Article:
It’s just not done.
For instance, if you’re buying a house or leasing a commercial space, you don’t pay a thing. Someone else does (the seller and the lessor, respectively). Sure, you’ll un-get yours on the other side of the mountain (i.e., when you sell your house or if you ever need to sub-lease your commercial space), but on this side there’re no numbers for you to even worry about. (Yes, in some ways the commission your seller or your lessor is paying is built into the price you pay, but that’s the point, right? You are not in any position to negotiate down the seller’s or the lessor’s agent’s commission. Of such triangular situations are economic rents made.)
For another instance, if you’re buying insurance, you don’t pay the person who sold the policy to you. Instead, you write out a check to the InsCo. and then the InsCo. pays a commission to the person who sold you the policy, and, if you’re like most people, you have no idea about how much commission that person just made off of a decision you just reached (one data point that many people find flabbergasting, for one reason or another, but which insurance agents take very much for granted, is that the commission for selling a simple life insurance policy is usually in the neighborhood of 100% of the check you just wrote out to the InsCo. for the premium for the policy for the first year).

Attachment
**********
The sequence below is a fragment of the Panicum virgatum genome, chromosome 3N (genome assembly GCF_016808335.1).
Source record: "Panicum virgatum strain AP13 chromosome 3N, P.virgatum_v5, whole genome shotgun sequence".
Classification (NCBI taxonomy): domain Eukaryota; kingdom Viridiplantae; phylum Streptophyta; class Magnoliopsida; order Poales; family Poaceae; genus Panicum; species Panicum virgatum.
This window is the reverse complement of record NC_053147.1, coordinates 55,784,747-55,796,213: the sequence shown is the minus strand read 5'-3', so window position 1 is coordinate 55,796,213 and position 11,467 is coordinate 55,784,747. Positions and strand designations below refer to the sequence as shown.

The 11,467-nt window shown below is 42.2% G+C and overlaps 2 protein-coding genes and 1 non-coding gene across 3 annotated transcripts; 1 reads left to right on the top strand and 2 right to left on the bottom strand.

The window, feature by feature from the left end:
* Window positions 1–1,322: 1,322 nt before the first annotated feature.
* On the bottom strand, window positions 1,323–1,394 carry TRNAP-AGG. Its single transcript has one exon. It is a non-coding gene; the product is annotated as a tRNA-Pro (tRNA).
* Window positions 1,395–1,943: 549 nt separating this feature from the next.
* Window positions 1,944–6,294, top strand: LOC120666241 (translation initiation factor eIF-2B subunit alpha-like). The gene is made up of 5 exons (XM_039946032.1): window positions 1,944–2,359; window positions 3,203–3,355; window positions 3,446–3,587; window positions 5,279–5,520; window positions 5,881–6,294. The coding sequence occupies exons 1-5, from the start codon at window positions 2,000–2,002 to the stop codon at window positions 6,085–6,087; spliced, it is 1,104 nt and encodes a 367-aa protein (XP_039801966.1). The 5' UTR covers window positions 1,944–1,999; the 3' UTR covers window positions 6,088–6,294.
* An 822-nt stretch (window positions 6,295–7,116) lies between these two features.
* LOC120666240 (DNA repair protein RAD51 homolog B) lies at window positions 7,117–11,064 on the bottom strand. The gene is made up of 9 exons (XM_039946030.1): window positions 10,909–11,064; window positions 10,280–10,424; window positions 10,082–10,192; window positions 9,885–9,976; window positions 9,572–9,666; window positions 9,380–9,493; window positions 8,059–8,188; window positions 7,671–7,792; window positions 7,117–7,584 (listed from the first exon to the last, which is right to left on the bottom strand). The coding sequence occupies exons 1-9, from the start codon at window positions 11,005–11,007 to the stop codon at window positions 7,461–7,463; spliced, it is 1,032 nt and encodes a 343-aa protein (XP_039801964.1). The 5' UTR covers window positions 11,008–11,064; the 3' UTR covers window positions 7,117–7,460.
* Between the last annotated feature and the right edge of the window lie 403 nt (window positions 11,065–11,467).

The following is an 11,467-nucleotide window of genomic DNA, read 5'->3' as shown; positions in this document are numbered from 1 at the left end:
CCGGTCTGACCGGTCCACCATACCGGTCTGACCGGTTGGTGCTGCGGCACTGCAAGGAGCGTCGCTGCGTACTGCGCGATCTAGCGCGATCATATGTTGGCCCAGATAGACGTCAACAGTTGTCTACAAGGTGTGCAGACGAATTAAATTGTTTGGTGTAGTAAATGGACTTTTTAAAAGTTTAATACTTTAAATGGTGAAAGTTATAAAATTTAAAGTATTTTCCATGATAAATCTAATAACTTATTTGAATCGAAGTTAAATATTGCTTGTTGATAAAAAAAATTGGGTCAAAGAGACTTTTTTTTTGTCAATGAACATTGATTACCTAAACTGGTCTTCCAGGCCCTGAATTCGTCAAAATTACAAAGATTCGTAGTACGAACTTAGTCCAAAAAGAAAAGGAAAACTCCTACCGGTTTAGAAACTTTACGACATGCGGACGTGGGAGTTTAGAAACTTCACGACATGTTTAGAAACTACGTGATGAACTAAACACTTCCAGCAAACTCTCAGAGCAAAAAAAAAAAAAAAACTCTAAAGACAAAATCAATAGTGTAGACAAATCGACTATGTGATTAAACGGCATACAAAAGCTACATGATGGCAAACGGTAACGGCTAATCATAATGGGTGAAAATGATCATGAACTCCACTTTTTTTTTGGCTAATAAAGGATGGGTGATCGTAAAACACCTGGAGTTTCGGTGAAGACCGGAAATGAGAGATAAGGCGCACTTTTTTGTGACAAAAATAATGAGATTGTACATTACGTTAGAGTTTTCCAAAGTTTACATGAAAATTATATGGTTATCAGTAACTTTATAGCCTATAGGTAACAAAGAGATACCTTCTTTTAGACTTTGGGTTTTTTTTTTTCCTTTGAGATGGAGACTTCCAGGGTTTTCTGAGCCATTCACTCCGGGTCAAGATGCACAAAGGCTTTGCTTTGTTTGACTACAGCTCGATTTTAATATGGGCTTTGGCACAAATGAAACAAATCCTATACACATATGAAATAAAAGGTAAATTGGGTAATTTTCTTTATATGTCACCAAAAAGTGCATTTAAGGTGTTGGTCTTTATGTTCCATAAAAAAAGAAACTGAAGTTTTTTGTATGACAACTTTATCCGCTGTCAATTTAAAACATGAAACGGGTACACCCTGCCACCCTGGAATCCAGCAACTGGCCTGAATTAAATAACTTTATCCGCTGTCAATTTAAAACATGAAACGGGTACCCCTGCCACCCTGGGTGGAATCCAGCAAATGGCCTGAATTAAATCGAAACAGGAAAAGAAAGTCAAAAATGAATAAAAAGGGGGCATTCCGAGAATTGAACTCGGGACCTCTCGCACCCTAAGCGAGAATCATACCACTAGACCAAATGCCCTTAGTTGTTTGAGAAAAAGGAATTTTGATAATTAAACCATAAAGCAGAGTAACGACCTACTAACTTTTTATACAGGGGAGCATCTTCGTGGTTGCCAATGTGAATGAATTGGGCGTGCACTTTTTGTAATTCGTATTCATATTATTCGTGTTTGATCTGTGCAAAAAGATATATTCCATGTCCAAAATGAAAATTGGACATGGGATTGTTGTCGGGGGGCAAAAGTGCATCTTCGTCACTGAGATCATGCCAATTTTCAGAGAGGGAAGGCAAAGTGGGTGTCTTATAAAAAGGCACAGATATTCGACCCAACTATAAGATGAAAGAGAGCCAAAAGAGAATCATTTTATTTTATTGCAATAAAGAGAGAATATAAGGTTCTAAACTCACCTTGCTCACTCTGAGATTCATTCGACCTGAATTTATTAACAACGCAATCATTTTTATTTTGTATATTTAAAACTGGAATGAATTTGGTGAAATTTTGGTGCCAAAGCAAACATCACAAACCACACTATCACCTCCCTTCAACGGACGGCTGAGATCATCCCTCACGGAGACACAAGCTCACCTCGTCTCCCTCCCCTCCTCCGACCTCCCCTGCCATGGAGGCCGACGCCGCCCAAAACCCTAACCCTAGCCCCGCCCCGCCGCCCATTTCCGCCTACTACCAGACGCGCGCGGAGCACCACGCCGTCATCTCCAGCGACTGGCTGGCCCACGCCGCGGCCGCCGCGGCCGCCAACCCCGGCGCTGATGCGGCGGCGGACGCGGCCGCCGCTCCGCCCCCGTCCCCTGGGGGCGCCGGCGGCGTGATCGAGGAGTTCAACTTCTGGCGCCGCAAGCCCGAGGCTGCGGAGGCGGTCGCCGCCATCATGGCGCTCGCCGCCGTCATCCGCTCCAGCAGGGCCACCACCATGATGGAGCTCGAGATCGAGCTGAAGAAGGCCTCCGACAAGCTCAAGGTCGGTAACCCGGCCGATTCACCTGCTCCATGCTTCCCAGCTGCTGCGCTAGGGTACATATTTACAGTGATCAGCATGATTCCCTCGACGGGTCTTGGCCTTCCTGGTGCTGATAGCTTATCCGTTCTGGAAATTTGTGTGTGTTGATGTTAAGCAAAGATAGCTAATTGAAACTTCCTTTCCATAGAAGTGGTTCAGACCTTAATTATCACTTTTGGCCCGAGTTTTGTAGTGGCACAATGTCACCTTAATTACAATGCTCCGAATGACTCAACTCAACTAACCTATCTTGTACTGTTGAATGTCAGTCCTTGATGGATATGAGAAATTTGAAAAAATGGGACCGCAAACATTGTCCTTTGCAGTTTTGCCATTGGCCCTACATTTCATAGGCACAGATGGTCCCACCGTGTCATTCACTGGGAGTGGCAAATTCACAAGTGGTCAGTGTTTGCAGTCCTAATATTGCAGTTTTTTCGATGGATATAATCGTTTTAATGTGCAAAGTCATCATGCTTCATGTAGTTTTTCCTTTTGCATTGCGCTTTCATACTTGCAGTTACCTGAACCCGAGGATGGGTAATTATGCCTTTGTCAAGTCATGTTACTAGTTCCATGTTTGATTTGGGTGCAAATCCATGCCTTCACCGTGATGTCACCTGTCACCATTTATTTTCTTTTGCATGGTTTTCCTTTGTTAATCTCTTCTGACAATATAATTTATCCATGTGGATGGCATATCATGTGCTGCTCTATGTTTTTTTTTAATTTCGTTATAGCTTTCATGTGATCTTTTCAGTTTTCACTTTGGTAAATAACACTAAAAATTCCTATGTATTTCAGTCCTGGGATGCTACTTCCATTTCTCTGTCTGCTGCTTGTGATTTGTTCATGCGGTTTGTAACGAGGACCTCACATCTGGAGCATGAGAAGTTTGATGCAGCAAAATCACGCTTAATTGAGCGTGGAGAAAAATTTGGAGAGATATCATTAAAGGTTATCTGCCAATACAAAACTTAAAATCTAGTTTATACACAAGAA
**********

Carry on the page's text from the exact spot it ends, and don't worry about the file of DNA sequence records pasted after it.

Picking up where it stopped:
And then there is always the CCC example, which many people, but by no means all, know about, in which the credit card company that processes credit-card-swipes (yes, running a credit card transaction through the money system is what’s known as a swipe) charges, say, in aggregate something on the order of 2% to 3% of the swiped amount. So the credit card end-user (i.e. you and me) doesn’t pay the fee, but the vendor with whom the credit card end-user is doing business pays the fee, and probably passes a portion or all of it over the long run onto the credit card end-user — with the CCCs ever-appearing as the innocent party, as the provider of the convenience that is everyday modern plastic. We just need our 3% off the top, don’t’ch’ya know.